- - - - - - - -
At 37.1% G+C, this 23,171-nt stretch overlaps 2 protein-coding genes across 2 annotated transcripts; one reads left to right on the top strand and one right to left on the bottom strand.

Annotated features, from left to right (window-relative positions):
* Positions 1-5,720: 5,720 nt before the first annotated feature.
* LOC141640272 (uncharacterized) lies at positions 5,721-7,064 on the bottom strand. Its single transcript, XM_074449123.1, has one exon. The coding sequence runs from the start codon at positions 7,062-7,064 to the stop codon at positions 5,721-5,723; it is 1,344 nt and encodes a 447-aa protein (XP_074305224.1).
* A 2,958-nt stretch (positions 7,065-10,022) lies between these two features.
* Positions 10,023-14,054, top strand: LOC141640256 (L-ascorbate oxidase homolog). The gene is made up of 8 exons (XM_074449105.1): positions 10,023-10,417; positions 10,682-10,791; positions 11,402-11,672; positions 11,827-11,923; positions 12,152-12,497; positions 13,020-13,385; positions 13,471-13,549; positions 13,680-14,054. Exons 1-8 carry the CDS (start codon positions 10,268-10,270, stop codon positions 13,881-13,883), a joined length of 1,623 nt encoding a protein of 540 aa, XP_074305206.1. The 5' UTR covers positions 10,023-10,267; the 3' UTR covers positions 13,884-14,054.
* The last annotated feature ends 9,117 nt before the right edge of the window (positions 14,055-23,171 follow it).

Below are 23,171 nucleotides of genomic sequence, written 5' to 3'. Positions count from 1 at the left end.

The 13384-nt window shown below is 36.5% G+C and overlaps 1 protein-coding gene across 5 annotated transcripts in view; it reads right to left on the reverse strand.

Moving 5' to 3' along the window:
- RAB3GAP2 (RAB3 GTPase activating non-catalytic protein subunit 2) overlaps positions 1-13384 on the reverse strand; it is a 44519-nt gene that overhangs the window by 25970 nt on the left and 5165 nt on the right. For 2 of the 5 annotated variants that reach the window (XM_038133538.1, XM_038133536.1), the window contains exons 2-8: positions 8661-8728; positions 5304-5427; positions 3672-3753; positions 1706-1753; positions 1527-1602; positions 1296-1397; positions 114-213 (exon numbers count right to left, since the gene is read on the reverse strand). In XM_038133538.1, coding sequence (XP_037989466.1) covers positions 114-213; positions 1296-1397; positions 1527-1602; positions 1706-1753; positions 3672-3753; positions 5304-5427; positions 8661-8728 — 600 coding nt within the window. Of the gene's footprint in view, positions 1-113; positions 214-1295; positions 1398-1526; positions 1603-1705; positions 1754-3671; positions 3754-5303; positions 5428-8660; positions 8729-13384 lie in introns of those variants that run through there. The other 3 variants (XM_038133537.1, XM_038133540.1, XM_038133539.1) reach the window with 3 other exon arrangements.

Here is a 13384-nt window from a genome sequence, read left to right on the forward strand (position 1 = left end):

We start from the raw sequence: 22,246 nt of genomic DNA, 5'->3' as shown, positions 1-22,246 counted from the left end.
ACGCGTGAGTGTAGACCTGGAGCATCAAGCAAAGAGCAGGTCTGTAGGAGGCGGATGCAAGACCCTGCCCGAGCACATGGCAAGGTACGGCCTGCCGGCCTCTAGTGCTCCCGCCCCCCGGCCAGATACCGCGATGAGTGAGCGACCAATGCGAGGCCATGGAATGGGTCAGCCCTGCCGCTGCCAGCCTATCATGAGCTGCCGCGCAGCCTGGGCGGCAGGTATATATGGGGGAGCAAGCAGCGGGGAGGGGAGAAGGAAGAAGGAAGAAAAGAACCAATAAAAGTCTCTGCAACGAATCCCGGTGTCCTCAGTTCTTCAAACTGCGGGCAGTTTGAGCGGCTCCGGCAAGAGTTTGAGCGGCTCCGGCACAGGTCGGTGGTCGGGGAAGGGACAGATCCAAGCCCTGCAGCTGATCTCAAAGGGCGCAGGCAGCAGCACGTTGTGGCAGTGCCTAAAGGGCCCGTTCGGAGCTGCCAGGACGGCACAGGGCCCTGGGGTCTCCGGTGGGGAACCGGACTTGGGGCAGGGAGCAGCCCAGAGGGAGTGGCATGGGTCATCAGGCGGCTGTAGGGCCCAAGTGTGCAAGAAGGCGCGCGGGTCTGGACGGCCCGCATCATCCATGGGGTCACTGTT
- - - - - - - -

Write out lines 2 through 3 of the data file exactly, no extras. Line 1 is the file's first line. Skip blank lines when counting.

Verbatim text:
Annotated features, from left to right (window-relative positions):
* Positions 1-5,720: 5,720 nt before the first annotated feature.